SINGAPORE: With the nation’s eyes set on the upcoming Presidential Election scheduled for 1 September, the Elections Department (ELD) has announced that it has received six applications for the Certificate of Eligibility and 16 community declarations.
The Certificate of Eligibility (COE), a requisite for all presidential candidates, ensures that the candidates meet either public or private sector requirements, among other established criteria.
In addition to this, candidates are required to apply for a community certificate. This certificate allows contenders to declare their association with the Chinese, Malay, Indian or “Other Minority” communities.
Although the upcoming election is open to candidates of all races, the community declaration plays a crucial role in determining when the next reserved election will be conducted.
The provision mandates that if a particular community hasn’t seen representation in the presidential office for the past five terms, the subsequent election will be reserved exclusively for that community.
The process for these applications concluded at 5.30pm on Thursday, marking five days since the writ of election was issued by Prime Minister Lee Hsien Loong.
Before the closing, four eminent figures had publicly broadcasted their intentions to run for the esteemed position.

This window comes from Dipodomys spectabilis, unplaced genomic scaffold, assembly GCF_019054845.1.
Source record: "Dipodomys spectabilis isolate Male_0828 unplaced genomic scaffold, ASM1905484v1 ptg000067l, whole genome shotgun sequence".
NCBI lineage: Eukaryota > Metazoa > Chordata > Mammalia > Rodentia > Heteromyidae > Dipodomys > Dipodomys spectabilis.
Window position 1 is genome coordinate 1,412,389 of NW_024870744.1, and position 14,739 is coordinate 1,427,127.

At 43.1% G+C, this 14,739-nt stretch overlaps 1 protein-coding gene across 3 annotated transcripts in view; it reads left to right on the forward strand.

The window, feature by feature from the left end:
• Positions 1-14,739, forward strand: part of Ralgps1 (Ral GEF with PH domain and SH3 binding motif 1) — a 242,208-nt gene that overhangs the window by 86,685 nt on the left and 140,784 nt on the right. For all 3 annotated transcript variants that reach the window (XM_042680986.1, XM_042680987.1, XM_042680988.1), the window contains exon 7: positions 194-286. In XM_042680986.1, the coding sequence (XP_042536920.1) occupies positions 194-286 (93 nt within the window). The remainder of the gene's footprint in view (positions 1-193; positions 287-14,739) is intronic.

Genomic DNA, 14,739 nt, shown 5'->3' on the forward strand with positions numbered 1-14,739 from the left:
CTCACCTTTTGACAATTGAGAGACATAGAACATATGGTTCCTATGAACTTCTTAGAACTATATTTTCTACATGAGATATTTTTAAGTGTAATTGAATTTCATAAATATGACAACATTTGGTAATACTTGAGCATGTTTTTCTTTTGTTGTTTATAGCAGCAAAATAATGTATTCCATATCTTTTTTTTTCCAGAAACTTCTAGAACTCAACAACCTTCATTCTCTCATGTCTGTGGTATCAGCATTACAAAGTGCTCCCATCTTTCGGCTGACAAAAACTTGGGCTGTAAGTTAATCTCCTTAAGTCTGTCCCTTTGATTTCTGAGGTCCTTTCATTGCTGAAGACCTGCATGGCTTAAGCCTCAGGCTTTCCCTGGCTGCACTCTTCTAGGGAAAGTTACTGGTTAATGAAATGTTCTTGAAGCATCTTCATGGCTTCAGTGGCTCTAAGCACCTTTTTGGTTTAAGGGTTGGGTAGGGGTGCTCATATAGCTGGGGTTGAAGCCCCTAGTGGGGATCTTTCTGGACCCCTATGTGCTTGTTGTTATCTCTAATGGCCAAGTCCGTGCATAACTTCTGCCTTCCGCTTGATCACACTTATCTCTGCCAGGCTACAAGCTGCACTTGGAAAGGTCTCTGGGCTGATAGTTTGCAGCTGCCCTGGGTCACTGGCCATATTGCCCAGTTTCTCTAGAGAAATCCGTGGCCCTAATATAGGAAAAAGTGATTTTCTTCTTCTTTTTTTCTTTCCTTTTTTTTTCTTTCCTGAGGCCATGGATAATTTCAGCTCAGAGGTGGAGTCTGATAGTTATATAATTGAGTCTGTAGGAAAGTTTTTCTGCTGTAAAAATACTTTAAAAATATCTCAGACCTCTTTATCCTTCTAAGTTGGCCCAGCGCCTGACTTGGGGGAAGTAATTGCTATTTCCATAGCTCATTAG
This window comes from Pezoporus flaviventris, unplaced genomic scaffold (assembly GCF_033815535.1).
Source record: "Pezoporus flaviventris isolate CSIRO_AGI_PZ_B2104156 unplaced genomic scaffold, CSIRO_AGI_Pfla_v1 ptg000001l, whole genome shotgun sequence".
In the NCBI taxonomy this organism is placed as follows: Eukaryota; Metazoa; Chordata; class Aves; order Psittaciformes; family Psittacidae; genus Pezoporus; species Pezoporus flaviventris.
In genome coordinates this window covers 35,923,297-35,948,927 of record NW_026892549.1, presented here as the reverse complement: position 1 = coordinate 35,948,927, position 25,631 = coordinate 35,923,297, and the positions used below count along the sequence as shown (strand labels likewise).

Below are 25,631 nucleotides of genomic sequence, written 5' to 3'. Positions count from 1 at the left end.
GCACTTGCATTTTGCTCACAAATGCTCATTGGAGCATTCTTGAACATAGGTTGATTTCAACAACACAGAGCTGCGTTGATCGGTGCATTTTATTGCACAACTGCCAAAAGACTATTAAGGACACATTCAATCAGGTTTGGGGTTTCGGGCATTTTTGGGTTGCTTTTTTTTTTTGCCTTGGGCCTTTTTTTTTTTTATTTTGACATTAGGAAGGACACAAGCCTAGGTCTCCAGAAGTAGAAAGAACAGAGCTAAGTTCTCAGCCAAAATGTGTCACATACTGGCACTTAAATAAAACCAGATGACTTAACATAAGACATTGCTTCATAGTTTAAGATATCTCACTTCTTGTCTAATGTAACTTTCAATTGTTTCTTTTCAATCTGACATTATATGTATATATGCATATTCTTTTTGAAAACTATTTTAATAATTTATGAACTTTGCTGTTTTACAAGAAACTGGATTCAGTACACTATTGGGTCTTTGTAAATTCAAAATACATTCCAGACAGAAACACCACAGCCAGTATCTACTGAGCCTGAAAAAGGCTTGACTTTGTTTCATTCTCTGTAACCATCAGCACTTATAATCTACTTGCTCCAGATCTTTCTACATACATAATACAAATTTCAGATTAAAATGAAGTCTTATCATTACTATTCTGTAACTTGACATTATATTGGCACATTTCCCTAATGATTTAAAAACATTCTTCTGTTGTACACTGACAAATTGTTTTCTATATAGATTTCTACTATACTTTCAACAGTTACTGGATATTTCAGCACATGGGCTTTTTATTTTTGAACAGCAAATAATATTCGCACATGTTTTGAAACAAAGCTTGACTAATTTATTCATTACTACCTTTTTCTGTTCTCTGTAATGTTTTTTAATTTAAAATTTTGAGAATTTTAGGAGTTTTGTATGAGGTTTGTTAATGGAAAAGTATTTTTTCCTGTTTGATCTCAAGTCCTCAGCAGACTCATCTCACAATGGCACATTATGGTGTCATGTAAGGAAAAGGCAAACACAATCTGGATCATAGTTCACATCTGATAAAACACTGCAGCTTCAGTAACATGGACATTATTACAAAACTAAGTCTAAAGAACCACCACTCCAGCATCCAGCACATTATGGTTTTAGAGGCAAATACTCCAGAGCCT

These include former Senior Minister Tharman Shanmugaratnam from the People’s Action Party, businessman George Goh, ex-GIC chief investment officer Ng Kok Song, and Tan Kin Lian, who had previously contested for the presidential seat.
Attention now turns to the upcoming Friday, when applications for a political donation certificate will come to a close.
Post this, the onus is on the Presidential Elections Committee (PEC) to notify all aspirants regarding their eligibility status as candidates, which must be made at least a day before the Nomination Day, scheduled for 22 August.
So far, of the four, only Mr Tharman qualifies outright as a public sector candidate while the other three candidates have to await the PEC’s decision.
Mr Tan previously expressed concern over the inadequate time provided to approved candidates for printing the permitted number of posters and banners for distribution throughout Singapore.
He stated that accomplishing this task in less than a day is unfeasible. He noted that printing these materials in advance would mean that an unsuccessful candidate risks wasting a significant amount of money on materials that might go unused, should they not receive the COE.